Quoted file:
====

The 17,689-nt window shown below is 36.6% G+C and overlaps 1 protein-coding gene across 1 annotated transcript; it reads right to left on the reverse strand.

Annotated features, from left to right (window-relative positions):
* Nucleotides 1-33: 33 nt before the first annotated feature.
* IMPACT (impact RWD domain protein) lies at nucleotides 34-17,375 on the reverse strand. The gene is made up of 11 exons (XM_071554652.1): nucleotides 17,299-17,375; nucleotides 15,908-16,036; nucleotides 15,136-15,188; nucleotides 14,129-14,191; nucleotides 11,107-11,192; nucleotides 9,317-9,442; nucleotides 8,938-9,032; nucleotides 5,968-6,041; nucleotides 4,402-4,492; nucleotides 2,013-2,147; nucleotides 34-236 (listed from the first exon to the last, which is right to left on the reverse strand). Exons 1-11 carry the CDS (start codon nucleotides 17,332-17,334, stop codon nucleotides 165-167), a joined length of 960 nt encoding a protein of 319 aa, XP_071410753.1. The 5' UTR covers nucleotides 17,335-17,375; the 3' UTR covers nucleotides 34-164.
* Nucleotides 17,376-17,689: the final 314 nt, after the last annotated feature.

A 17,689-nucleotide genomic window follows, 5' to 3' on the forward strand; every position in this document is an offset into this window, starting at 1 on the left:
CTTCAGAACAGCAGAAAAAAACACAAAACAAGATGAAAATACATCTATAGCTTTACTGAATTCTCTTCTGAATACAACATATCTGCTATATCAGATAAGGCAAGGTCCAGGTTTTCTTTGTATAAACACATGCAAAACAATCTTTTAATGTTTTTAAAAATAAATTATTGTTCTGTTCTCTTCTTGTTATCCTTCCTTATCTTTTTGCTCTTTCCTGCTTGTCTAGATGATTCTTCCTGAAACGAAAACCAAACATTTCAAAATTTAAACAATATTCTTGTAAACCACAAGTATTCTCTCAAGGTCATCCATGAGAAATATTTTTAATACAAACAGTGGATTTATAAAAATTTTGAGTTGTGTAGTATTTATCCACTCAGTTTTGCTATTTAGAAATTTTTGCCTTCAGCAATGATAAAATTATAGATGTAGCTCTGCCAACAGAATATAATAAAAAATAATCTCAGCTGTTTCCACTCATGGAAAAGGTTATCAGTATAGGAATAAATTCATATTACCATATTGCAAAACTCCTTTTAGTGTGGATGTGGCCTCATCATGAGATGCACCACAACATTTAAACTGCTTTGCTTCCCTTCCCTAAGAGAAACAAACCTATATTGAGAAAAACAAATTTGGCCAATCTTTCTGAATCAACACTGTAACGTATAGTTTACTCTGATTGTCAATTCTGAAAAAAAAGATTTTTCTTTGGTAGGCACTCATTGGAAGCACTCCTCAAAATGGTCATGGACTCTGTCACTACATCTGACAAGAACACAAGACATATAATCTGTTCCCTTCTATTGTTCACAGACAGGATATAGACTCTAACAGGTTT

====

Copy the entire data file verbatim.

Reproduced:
The 17,689-nt window shown below is 36.6% G+C and overlaps 1 protein-coding gene across 1 annotated transcript; it reads right to left on the reverse strand.

Annotated features, from left to right (window-relative positions):
* Nucleotides 1-33: 33 nt before the first annotated feature.
* IMPACT (impact RWD domain protein) lies at nucleotides 34-17,375 on the reverse strand. The gene is made up of 11 exons (XM_071554652.1): nucleotides 17,299-17,375; nucleotides 15,908-16,036; nucleotides 15,136-15,188; nucleotides 14,129-14,191; nucleotides 11,107-11,192; nucleotides 9,317-9,442; nucleotides 8,938-9,032; nucleotides 5,968-6,041; nucleotides 4,402-4,492; nucleotides 2,013-2,147; nucleotides 34-236 (listed from the first exon to the last, which is right to left on the reverse strand). Exons 1-11 carry the CDS (start codon nucleotides 17,332-17,334, stop codon nucleotides 165-167), a joined length of 960 nt encoding a protein of 319 aa, XP_071410753.1. The 5' UTR covers nucleotides 17,335-17,375; the 3' UTR covers nucleotides 34-164.
* Nucleotides 17,376-17,689: the final 314 nt, after the last annotated feature.

A 17,689-nucleotide genomic window follows, 5' to 3' on the forward strand; every position in this document is an offset into this window, starting at 1 on the left:
CTTCAGAACAGCAGAAAAAAACACAAAACAAGATGAAAATACATCTATAGCTTTACTGAATTCTCTTCTGAATACAACATATCTGCTATATCAGATAAGGCAAGGTCCAGGTTTTCTTTGTATAAACACATGCAAAACAATCTTTTAATGTTTTTAAAAATAAATTATTGTTCTGTTCTCTTCTTGTTATCCTTCCTTATCTTTTTGCTCTTTCCTGCTTGTCTAGATGATTCTTCCTGAAACGAAAACCAAACATTTCAAAATTTAAACAATATTCTTGTAAACCACAAGTATTCTCTCAAGGTCATCCATGAGAAATATTTTTAATACAAACAGTGGATTTATAAAAATTTTGAGTTGTGTAGTATTTATCCACTCAGTTTTGCTATTTAGAAATTTTTGCCTTCAGCAATGATAAAATTATAGATGTAGCTCTGCCAACAGAATATAATAAAAAATAATCTCAGCTGTTTCCACTCATGGAAAAGGTTATCAGTATAGGAATAAATTCATATTACCATATTGCAAAACTCCTTTTAGTGTGGATGTGGCCTCATCATGAGATGCACCACAACATTTAAACTGCTTTGCTTCCCTTCCCTAAGAGAAACAAACCTATATTGAGAAAAACAAATTTGGCCAATCTTTCTGAATCAACACTGTAACGTATAGTTTACTCTGATTGTCAATTCTGAAAAAAAAGATTTTTCTTTGGTAGGCACTCATTGGAAGCACTCCTCAAAATGGTCATGGACTCTGTCACTACATCTGACAAGAACACAAGACATATAATCTGTTCCCTTCTATTGTTCACAGACAGGATATAGACTCTAACAGGTTT